Trump is not the first president to skip his successor’s inauguration

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Final preparations are made ahead of the 59th Presidential Inauguration at the U.S. Capitol in Washington, Tuesday, Jan. 19, 2021. (AP Photo/Carolyn Kaster)

ALBANY, N.Y. (NEWS10)- Many actions during Donald Trump’s presidency were controversial or went against usual protocol. Not going to the inauguration of President Joe Biden was the last act of defiance against an election Trump tried to have overturned.

Not since Andrew Johnson, the nation’s 17th president, in 1869 has an outgoing president slighted the incoming president by not attending the inaugural ceremony. Trump joins Johnson, John Adams, and John Quincy Adams all one-term presidents who made statements by not going to their successor’s swearing-in.

While Adams never recorded why he left, he may have wanted to avoid provoking violence between Federalists and Democratic-Republicans, as this was the first time the presidency was transferred to an opposing party.

White House Historical Association

Trump and Johnson were also both impeached. Johnson, the first president ever to be impeached, was charged with violating the Tenure of Office Act, said Time. Trump was impeached by Congress for abuse of power and obstruction of Congress in 2019, according to Congressional records. He was not convicted in the Senate. He faces a second Senate trial for inciting violence that happened in the U.S. Capitol on January 6.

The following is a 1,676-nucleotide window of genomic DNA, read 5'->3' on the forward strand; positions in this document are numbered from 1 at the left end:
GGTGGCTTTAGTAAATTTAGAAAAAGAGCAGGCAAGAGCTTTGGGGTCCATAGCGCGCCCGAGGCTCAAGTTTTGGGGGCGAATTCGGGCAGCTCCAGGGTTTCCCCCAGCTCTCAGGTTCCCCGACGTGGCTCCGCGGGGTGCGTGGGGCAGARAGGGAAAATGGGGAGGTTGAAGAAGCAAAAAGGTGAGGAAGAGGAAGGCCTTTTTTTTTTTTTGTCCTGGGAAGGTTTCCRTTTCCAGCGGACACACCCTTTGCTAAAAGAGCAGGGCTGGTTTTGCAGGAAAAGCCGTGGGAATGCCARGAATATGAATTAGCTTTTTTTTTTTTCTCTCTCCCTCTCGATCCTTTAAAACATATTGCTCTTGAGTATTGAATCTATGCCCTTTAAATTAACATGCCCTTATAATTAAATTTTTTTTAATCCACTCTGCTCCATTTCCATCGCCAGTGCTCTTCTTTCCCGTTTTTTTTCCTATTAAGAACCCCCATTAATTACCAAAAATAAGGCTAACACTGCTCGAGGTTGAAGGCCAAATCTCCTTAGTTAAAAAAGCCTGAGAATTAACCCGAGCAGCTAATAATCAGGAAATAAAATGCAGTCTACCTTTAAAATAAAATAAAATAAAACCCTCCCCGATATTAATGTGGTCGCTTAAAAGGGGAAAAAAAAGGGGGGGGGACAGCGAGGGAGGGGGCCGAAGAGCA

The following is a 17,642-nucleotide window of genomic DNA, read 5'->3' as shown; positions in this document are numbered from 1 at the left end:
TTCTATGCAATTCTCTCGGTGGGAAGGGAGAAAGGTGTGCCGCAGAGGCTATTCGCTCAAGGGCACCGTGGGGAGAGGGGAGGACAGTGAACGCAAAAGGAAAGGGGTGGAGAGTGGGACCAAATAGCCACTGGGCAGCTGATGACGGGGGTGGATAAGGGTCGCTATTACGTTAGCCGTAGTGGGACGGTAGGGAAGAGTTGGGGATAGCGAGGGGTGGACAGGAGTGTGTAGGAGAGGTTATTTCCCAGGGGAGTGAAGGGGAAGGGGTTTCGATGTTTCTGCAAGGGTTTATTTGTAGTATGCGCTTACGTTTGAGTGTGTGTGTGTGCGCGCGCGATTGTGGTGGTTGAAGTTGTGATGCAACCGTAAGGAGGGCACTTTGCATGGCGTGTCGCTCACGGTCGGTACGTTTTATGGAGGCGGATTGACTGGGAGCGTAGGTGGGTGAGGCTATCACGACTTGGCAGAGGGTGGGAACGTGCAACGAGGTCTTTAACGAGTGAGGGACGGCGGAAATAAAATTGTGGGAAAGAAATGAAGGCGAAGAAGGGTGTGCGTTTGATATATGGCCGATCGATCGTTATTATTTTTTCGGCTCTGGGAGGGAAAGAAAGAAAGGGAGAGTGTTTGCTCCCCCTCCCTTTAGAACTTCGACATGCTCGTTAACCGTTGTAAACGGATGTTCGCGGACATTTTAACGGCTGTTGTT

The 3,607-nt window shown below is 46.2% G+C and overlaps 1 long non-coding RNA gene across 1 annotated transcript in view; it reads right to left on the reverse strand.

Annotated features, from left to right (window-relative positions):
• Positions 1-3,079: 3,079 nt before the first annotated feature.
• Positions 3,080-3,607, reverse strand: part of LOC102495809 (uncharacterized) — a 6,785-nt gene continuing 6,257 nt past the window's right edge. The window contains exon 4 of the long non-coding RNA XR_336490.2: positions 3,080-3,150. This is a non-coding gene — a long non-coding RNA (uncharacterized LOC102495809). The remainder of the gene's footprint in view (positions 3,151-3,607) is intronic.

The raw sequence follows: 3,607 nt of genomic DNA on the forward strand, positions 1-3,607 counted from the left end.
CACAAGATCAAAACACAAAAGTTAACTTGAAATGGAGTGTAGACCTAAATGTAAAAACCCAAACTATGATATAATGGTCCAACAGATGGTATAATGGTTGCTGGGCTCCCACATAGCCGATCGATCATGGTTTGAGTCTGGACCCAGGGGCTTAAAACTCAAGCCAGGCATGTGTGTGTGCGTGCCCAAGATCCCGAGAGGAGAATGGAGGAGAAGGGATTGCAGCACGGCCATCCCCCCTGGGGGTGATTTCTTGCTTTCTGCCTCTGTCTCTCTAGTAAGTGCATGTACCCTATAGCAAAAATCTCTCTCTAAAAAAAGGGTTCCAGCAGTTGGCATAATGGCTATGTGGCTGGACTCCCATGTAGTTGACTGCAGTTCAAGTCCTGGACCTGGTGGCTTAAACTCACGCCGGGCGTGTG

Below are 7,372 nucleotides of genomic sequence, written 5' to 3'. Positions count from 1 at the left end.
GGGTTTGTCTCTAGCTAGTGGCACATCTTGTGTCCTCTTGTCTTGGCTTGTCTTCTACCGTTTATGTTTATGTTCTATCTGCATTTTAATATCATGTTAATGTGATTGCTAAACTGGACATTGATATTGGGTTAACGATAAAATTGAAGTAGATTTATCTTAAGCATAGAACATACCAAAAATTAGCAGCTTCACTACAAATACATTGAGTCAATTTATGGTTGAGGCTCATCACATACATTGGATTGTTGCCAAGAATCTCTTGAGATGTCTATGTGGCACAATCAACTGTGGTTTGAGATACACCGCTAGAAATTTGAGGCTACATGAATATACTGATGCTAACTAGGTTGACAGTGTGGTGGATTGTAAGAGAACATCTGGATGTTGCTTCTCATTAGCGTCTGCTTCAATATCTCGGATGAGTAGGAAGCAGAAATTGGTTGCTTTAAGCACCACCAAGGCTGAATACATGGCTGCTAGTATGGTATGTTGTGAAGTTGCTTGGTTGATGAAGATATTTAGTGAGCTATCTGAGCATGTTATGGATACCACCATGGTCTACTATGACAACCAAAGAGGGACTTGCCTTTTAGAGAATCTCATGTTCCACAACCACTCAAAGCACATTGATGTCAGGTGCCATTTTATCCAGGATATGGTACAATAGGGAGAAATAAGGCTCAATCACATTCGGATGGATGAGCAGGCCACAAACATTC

In 1841 and 1921 respectively, Martin Van Buren and Woodrow Wilson didn’t attend the inauguration because they were signing last-minute legislation. In 1974, Richard Nixon resigned choosing not to stay for the inauguration of Gerald Ford, said the White House Historical Association.

Attendance at the inauguration of successors is not required or mandated by law but a traditional observation underpinning American democracy. “The image of the past and present President at the U.S. Capitol is seen as an image of the continuity of government and a graceful and peaceful transfer of power,” Time said.

“The peaceful transfer of presidential power from one administration to the next is a hallmark of American democracy,” said the White House Historical Association. “This transition, both peaceful and symbolic of continuity and change, continues to amaze the world and represents the best of American democracy.”

John Adams

Adams may have left the U.S. Capitol before the inauguration of Thomas Jefferson to avoid violence between Federalists and Democratic-Republicans, according to the White House Historical Association. His son had also just died which could be another reason he skipped out on Jefferson’s swearing-in, said Time.

John Quincy Adams

Time said that Adams was offended when successor Andrew Jackson failed to visit him in the days leading up to the inauguration. He left the White House on March 3, the day before Jackson’s inauguration.

Andrew Johnson

Johnson and his successor, Ulysses Grant, shared a mutual dislike for each other, according to the White House Historical Association. Months prior to Grant’s inauguration, Johnson decided he wasn’t going to attend calling Grant “a dissembler, a deliberate deceiver,” according to Time.

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